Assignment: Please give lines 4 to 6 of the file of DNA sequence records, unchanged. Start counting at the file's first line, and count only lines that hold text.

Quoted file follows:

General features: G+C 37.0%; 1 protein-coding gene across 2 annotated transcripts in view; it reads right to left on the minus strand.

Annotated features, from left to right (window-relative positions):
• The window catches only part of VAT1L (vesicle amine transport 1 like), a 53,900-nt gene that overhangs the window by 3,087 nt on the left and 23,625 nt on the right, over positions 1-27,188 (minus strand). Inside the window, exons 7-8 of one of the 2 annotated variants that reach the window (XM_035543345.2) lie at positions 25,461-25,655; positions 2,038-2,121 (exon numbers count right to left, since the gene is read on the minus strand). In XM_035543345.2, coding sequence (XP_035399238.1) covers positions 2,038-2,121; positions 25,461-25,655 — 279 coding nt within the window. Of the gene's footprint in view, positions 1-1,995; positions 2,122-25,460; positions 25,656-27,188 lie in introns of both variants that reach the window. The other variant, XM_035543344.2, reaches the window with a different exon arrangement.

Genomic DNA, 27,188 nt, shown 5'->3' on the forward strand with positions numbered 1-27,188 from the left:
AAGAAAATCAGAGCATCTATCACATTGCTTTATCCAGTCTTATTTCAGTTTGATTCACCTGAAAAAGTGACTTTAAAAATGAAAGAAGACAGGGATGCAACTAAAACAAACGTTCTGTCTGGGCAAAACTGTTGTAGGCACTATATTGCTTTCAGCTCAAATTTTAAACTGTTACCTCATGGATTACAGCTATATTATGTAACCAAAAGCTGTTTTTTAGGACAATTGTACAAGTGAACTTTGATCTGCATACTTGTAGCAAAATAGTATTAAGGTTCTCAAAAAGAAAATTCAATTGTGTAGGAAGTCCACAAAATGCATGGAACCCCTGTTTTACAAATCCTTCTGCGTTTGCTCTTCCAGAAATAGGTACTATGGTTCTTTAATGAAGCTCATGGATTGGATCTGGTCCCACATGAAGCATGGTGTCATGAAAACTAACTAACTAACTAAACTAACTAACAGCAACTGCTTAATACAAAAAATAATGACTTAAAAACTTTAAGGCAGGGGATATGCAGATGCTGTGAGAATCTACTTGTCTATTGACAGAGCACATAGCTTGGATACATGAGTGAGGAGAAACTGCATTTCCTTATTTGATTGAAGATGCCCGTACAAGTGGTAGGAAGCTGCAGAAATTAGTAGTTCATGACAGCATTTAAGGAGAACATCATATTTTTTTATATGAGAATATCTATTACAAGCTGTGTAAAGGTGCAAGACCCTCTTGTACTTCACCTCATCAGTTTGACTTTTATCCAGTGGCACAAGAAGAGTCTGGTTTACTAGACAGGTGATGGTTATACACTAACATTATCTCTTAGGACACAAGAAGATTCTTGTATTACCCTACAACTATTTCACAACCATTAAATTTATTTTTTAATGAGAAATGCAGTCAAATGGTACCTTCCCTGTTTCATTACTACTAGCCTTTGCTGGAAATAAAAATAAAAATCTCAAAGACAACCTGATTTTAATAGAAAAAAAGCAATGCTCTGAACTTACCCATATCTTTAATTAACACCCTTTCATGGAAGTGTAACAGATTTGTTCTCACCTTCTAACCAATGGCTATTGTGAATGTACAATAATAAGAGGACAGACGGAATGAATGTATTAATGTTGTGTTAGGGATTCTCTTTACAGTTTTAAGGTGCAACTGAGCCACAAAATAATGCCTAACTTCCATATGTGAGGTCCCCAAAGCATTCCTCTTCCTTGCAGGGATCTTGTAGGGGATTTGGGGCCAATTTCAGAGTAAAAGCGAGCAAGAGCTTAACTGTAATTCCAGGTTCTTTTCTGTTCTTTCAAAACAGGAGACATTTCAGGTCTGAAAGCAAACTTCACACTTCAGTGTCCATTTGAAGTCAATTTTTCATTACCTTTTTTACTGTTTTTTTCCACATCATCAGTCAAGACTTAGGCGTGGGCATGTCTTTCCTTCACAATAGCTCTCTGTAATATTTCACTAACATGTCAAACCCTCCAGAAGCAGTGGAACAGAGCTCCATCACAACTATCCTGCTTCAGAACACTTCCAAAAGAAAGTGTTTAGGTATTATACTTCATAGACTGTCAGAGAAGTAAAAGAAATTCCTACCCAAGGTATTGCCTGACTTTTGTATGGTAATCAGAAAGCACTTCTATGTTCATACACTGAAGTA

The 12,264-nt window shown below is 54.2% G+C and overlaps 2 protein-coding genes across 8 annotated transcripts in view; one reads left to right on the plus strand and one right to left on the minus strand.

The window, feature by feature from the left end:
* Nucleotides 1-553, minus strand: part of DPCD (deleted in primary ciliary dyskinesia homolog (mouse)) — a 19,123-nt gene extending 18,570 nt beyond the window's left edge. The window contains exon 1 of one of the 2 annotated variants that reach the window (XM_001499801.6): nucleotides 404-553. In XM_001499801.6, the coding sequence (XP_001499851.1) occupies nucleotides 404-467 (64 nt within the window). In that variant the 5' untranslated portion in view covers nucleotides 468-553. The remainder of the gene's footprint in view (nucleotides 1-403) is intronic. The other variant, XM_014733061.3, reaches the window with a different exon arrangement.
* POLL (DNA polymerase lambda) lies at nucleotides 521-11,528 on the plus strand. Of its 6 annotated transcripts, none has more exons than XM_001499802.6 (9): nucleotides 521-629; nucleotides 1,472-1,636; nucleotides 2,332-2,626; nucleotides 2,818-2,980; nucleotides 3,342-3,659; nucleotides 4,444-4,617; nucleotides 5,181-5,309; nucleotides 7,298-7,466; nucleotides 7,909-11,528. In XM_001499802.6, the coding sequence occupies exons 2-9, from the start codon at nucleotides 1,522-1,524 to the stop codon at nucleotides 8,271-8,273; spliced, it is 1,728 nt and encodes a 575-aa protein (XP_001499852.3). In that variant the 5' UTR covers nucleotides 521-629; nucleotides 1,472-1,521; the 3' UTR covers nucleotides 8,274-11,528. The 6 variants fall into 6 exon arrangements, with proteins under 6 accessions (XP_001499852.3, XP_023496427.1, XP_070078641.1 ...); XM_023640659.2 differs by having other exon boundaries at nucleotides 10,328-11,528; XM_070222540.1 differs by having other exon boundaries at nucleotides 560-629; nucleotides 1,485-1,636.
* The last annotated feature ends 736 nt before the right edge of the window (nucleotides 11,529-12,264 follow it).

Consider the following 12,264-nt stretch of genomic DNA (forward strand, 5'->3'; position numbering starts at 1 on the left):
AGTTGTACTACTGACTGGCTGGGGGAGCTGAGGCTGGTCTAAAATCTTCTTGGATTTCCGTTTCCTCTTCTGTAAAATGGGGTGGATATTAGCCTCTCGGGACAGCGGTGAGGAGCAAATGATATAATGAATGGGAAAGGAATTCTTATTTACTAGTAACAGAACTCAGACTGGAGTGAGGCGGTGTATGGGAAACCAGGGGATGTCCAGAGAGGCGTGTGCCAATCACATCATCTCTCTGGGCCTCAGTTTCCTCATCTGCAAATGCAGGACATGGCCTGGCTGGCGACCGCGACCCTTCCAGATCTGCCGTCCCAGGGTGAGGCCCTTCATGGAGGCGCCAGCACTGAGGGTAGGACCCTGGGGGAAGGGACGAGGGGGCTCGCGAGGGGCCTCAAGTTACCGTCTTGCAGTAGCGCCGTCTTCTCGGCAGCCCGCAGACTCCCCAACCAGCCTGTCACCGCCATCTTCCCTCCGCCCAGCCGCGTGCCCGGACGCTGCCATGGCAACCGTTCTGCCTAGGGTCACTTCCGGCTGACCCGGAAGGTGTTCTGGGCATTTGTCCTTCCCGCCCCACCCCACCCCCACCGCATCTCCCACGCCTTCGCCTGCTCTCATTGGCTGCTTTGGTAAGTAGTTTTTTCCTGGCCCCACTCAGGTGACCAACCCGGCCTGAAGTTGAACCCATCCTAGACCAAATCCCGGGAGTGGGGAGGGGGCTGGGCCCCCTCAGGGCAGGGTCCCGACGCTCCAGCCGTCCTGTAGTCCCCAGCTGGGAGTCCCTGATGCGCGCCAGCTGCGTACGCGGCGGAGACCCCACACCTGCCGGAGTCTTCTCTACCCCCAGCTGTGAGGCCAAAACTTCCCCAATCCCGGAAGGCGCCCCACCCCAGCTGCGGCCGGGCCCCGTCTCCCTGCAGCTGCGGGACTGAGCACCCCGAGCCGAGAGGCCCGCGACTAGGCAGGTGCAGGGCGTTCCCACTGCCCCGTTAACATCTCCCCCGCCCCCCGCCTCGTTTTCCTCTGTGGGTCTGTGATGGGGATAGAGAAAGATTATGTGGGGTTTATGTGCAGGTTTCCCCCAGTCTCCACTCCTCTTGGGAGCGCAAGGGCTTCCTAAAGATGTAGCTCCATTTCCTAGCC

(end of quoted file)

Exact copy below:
Genomic DNA, 27,188 nt, shown 5'->3' on the forward strand with positions numbered 1-27,188 from the left:
AAGAAAATCAGAGCATCTATCACATTGCTTTATCCAGTCTTATTTCAGTTTGATTCACCTGAAAAAGTGACTTTAAAAATGAAAGAAGACAGGGATGCAACTAAAACAAACGTTCTGTCTGGGCAAAACTGTTGTAGGCACTATATTGCTTTCAGCTCAAATTTTAAACTGTTACCTCATGGATTACAGCTATATTATGTAACCAAAAGCTGTTTTTTAGGACAATTGTACAAGTGAACTTTGATCTGCATACTTGTAGCAAAATAGTATTAAGGTTCTCAAAAAGAAAATTCAATTGTGTAGGAAGTCCACAAAATGCATGGAACCCCTGTTTTACAAATCCTTCTGCGTTTGCTCTTCCAGAAATAGGTACTATGGTTCTTTAATGAAGCTCATGGATTGGATCTGGTCCCACATGAAGCATGGTGTCATGAAAACTAACTAACTAACTAAACTAACTAACAGCAACTGCTTAATACAAAAAATAATGACTTAAAAACTTTAAGGCAGGGGATATGCAGATGCTGTGAGAATCTACTTGTCTATTGACAGAGCACATAGCTTGGATACATGAGTGAGGAGAAACTGCATTTCCTTATTTGATTGAAGATGCCCGTACAAGTGGTAGGAAGCTGCAGAAATTAGTAGTTCATGACAGCATTTAAGGAGAACATCATATTTTTTTATATGAGAATATCTATTACAAGCTGTGTAAAGGTGCAAGACCCTCTTGTACTTCACCTCATCAGTTTGACTTTTATCCAGTGGCACAAGAAGAGTCTGGTTTACTAGACAGGTGATGGTTATACACTAACATTATCTCTTAGGACACAAGAAGATTCTTGTATTACCCTACAACTATTTCACAACCATTAAATTTATTTTTTAATGAGAAATGCAGTCAAATGGTACCTTCCCTGTTTCATTACTACTAGCCTTTGCTGGAAATAAAAATAAAAATCTCAAAGACAACCTGATTTTAATAGAAAAAAAGCAATGCTCTGAACTTACCCATATCTTTAATTAACACCCTTTCATGGAAGTGTAACAGATTTGTTCTCACCTTCTAACCAATGGCTATTGTGAATGTACAATAATAAGAGGACAGACGGAATGAATGTATTAATGTTGTGTTAGGGATTCTCTTTACAGTTTTAAGGTGCAACTGAGCCACAAAATAATGCCTAACTTCCATATGTGAGGTCCCCAAAGCATTCCTCTTCCTTGCAGGGATCTTGTAGGGGATTTGGGGCCAATTTCAGAGTAAAAGCGAGCAAGAGCTTAACTGTAATTCCAGGTTCTTTTCTGTTCTTTCAAAACAGGAGACATTTCAGGTCTGAAAGCAAACTTCACACTTCAGTGTCCATTTGAAGTCAATTTTTCATTACCTTTTTTACTGTTTTTTTCCACATCATCAGTCAAGACTTAGGCGTGGGCATGTCTTTCCTTCACAATAGCTCTCTGTAATATTTCACTAACATGTCAAACCCTCCAGAAGCAGTGGAACAGAGCTCCATCACAACTATCCTGCTTCAGAACACTTCCAAAAGAAAGTGTTTAGGTATTATACTTCATAGACTGTCAGAGAAGTAAAAGAAATTCCTACCCAAGGTATTGCCTGACTTTTGTATGGTAATCAGAAAGCACTTCTATGTTCATACACTGAAGTA

The 12,264-nt window shown below is 54.2% G+C and overlaps 2 protein-coding genes across 8 annotated transcripts in view; one reads left to right on the plus strand and one right to left on the minus strand.